## Elastic Behavior Synthesis Procedures

In this section, procedures for the realization of planar elastic behavior using geometric construction-based methods are presented. First, a synthesis procedure for a parallel mechanism having three springs is provided. Next, a synthesis procedure for a serial mechanism having three joints is presented. These two types of mechanisms are the most general in that all full-rank planar stiffness/compliance matrices can be realized with these two types. Then, synthesis procedures for a parallel mechanism having a torsional spring and for a serial mechanism having prismatic joints are discussed.

### Parallel Elastic Mechanism.

Suppose a stiffness **K** described in a body-based frame is to be realized. The following synthesis procedure identifies a set of spring axes and their corresponding spring constants that realize the given **K**. The location of the stiffness center of the behavior, *C _{k}*, can be calculated using Eq. (23). The geometry associated with the sequence of operations in the synthesis procedure is illustrated in Fig. 7.

- (1)
Select the first spring $w1$: The spring axis can be chosen arbitrarily relative to the stiffness center

*C*._{k} - (2)Calculate the twist $t1$ resulting from wrench $w1$The location of the instantaneous center of rotation associated with $t1$,$t1=Cw1$
*T*_{1}, is calculated using Eq. (7). - (3)
Select the second spring $w2$: Due to the reciprocal condition (18), all candidate wrenches are from the pencil of lines passing through point

*T*_{1}. Choose a direction for a wrench passing through*T*_{1}, then $w2$ is determined. - (4)
- (5)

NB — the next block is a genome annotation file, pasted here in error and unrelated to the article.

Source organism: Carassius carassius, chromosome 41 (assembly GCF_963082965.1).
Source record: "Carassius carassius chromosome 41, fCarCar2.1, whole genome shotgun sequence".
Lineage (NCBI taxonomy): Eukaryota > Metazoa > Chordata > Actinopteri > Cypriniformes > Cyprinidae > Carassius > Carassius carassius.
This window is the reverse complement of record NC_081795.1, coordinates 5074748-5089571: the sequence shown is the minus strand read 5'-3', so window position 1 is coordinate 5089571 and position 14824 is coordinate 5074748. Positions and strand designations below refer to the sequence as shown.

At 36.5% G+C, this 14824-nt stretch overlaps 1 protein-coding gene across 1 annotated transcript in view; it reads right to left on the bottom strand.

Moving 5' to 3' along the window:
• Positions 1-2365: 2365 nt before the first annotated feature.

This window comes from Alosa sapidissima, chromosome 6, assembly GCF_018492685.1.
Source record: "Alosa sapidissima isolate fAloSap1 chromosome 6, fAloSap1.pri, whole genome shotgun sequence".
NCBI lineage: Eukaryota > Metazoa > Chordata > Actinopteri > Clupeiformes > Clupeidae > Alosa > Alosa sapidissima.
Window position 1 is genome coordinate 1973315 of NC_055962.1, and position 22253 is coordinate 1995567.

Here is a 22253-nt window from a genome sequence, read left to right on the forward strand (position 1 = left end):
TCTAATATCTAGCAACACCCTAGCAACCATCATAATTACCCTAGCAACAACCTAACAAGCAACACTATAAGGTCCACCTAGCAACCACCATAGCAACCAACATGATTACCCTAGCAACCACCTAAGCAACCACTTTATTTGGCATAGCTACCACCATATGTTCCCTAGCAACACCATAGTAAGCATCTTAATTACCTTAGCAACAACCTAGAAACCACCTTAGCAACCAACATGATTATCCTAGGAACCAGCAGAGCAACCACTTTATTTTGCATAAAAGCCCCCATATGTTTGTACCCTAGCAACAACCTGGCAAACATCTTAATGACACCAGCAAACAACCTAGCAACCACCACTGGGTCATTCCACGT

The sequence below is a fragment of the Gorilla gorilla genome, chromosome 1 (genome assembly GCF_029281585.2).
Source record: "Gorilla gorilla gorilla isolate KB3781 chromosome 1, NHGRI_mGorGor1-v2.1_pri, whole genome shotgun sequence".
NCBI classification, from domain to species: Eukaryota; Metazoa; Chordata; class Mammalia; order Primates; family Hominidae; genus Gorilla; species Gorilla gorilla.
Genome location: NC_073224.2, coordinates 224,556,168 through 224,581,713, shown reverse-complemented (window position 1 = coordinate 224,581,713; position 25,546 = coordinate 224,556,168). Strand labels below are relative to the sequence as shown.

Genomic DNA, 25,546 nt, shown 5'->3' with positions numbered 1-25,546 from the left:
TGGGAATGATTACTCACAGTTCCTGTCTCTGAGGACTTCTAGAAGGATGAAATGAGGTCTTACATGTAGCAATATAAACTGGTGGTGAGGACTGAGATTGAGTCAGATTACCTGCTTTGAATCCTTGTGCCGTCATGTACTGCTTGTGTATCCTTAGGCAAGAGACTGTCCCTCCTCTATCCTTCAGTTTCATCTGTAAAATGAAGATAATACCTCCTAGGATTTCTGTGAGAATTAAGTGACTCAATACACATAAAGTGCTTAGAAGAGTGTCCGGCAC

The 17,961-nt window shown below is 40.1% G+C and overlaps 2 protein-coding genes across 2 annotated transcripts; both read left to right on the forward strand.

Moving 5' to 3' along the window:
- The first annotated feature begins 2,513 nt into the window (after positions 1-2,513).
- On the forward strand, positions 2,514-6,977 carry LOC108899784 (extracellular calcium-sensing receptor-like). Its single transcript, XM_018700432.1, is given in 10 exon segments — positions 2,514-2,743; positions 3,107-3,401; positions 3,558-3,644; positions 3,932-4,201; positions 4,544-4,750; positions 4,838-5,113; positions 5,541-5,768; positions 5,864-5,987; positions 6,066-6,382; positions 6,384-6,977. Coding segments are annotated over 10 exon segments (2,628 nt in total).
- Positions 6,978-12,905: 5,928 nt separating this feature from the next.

Identify the third spring $w3$: The axis of $w3$ is uniquely determined by the line passing through points

*T*_{1}and*T*_{2}.

With the final step, all three spring wrenches are determined. The stiffness coefficient for each spring can be calculated using Eq. (19).

Note that in the generic case, the three wrenches $(w1,w2,w3)$ generated from the procedure are associated with line springs and form a triangle. If, in the process of realizing a given elastic behavior, one or more spring axes are selected to pass through the center of stiffness, then the three spring axes will not form a triangle. Consider the following two cases:

- (a)If the first spring is selected to pass through the stiffness center
*C*in step 1, the twist $t1=Cw1$ is a pure translation. Due to the reciprocal condition (18), both the second and third spring axes, $w2$ and $w3$, must be perpendicular to the direction of translation $t1$. The location of the second spring axis $w2$ can be arbitrarily selected. The location of $w3$ can be determined by passing through the instantaneous center of the twist $t2=Cw2$ (as shown in Fig. 8(a)_{k}). If both the first and second springs are chosen to pass through the stiffness center, then the third spring must be a torsional spring.Fig. 8 - (b)